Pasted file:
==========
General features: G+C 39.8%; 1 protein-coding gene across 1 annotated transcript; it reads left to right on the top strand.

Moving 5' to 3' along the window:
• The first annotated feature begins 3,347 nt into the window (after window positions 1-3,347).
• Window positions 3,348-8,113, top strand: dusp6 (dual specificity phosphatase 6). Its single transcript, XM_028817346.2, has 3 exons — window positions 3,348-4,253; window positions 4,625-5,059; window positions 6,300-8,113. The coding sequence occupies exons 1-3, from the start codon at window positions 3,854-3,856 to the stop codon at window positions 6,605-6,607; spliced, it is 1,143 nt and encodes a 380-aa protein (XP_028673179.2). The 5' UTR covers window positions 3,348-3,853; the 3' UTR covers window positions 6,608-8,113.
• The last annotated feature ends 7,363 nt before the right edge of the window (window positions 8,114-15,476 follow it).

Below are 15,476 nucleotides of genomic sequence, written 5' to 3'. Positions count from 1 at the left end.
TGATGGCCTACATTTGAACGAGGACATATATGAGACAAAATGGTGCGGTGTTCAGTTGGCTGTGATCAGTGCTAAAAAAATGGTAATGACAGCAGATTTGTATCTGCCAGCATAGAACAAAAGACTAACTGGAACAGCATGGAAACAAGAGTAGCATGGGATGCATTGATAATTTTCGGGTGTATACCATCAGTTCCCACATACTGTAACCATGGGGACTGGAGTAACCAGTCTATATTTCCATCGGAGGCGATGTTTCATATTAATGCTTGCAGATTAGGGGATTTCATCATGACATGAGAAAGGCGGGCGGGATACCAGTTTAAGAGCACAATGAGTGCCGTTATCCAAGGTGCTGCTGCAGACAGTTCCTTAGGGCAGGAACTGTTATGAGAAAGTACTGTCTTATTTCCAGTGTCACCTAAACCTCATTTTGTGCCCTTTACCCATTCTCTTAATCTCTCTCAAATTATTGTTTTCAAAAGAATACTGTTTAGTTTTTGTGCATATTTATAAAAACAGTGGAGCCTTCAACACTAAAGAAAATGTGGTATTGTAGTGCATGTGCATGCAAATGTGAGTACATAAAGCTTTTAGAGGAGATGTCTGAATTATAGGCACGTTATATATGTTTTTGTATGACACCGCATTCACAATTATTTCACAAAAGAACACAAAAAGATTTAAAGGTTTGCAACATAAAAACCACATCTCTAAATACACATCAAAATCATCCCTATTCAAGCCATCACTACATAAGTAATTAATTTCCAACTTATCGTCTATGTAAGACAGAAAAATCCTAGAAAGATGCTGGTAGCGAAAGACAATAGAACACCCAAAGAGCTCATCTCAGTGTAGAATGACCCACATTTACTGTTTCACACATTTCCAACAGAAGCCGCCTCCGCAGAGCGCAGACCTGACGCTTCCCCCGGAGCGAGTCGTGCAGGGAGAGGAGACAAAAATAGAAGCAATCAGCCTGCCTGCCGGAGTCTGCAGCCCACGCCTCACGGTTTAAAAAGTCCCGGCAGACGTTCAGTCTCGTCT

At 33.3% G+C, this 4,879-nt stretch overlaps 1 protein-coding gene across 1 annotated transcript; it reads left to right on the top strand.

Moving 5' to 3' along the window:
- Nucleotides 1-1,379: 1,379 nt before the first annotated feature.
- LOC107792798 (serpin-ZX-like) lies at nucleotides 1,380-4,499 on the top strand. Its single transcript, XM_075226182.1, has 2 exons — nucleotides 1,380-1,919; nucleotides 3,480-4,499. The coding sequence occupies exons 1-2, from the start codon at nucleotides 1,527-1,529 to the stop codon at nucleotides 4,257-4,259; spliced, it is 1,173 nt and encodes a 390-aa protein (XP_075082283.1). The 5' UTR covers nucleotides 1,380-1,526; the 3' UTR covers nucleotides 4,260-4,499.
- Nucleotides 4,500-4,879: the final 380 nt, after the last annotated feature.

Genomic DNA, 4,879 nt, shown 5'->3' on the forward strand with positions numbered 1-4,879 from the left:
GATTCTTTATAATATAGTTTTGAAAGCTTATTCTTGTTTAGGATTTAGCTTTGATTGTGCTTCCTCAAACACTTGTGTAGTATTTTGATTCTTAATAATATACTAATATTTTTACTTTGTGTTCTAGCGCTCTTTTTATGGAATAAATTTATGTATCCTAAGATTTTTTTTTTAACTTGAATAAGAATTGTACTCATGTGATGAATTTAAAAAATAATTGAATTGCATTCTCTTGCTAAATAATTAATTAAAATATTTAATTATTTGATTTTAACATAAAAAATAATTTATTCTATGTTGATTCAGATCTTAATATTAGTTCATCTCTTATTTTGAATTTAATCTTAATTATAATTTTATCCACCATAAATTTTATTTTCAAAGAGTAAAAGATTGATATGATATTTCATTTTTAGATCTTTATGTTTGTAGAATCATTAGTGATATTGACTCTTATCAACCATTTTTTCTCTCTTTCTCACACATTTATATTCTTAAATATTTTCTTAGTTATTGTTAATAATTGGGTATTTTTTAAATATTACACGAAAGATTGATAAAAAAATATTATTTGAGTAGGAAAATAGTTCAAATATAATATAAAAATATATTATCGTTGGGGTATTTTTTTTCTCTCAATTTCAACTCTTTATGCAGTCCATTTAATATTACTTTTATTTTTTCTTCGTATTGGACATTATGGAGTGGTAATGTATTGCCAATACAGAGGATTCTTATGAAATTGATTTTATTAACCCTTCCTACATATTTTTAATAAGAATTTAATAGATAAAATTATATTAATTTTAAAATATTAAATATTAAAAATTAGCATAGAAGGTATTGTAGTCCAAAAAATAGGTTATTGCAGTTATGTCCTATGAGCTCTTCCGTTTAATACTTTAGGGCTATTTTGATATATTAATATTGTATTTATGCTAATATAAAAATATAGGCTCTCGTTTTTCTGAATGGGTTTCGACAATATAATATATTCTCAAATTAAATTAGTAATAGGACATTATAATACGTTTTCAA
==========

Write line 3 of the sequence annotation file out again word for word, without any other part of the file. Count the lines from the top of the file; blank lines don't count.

• The first annotated feature begins 3,347 nt into the window (after window positions 1-3,347).